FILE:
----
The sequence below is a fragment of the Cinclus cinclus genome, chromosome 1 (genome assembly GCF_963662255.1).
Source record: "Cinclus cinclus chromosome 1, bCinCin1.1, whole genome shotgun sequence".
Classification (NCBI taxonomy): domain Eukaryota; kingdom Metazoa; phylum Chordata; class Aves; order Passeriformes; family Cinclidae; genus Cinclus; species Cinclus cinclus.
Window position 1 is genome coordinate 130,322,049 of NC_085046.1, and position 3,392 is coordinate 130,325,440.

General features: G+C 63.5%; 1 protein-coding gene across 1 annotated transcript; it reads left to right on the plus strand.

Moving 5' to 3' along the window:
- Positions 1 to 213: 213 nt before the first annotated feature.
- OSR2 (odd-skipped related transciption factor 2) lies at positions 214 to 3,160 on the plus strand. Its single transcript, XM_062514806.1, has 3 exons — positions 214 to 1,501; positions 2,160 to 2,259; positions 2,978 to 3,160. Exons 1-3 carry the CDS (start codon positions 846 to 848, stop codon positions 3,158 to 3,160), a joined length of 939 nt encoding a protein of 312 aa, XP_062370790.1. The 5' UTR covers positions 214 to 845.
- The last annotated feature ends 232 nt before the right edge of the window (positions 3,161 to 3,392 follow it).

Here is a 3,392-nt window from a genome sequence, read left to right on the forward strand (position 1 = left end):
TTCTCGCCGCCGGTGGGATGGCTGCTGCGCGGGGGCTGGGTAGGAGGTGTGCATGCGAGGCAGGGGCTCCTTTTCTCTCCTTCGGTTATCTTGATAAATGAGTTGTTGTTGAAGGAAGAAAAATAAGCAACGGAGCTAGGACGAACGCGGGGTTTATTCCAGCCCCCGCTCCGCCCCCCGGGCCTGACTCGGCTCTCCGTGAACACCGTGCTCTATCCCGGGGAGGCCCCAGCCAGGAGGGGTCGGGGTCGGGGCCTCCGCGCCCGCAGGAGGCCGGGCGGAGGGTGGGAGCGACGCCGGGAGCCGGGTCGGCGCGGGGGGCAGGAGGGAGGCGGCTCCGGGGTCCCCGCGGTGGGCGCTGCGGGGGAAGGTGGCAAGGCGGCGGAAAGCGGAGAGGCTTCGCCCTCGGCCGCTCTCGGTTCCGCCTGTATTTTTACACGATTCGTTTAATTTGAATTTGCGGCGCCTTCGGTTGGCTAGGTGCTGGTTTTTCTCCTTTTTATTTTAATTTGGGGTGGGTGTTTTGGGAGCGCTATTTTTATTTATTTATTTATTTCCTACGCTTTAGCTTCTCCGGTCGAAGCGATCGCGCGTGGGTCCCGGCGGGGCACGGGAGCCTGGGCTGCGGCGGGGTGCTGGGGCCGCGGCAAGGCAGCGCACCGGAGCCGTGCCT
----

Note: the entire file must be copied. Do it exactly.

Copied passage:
The sequence below is a fragment of the Cinclus cinclus genome, chromosome 1 (genome assembly GCF_963662255.1).
Source record: "Cinclus cinclus chromosome 1, bCinCin1.1, whole genome shotgun sequence".
Classification (NCBI taxonomy): domain Eukaryota; kingdom Metazoa; phylum Chordata; class Aves; order Passeriformes; family Cinclidae; genus Cinclus; species Cinclus cinclus.
Window position 1 is genome coordinate 130,322,049 of NC_085046.1, and position 3,392 is coordinate 130,325,440.

General features: G+C 63.5%; 1 protein-coding gene across 1 annotated transcript; it reads left to right on the plus strand.

Moving 5' to 3' along the window:
- Positions 1 to 213: 213 nt before the first annotated feature.
- OSR2 (odd-skipped related transciption factor 2) lies at positions 214 to 3,160 on the plus strand. Its single transcript, XM_062514806.1, has 3 exons — positions 214 to 1,501; positions 2,160 to 2,259; positions 2,978 to 3,160. Exons 1-3 carry the CDS (start codon positions 846 to 848, stop codon positions 3,158 to 3,160), a joined length of 939 nt encoding a protein of 312 aa, XP_062370790.1. The 5' UTR covers positions 214 to 845.
- The last annotated feature ends 232 nt before the right edge of the window (positions 3,161 to 3,392 follow it).

Here is a 3,392-nt window from a genome sequence, read left to right on the forward strand (position 1 = left end):
TTCTCGCCGCCGGTGGGATGGCTGCTGCGCGGGGGCTGGGTAGGAGGTGTGCATGCGAGGCAGGGGCTCCTTTTCTCTCCTTCGGTTATCTTGATAAATGAGTTGTTGTTGAAGGAAGAAAAATAAGCAACGGAGCTAGGACGAACGCGGGGTTTATTCCAGCCCCCGCTCCGCCCCCCGGGCCTGACTCGGCTCTCCGTGAACACCGTGCTCTATCCCGGGGAGGCCCCAGCCAGGAGGGGTCGGGGTCGGGGCCTCCGCGCCCGCAGGAGGCCGGGCGGAGGGTGGGAGCGACGCCGGGAGCCGGGTCGGCGCGGGGGGCAGGAGGGAGGCGGCTCCGGGGTCCCCGCGGTGGGCGCTGCGGGGGAAGGTGGCAAGGCGGCGGAAAGCGGAGAGGCTTCGCCCTCGGCCGCTCTCGGTTCCGCCTGTATTTTTACACGATTCGTTTAATTTGAATTTGCGGCGCCTTCGGTTGGCTAGGTGCTGGTTTTTCTCCTTTTTATTTTAATTTGGGGTGGGTGTTTTGGGAGCGCTATTTTTATTTATTTATTTATTTCCTACGCTTTAGCTTCTCCGGTCGAAGCGATCGCGCGTGGGTCCCGGCGGGGCACGGGAGCCTGGGCTGCGGCGGGGTGCTGGGGCCGCGGCAAGGCAGCGCACCGGAGCCGTGCCT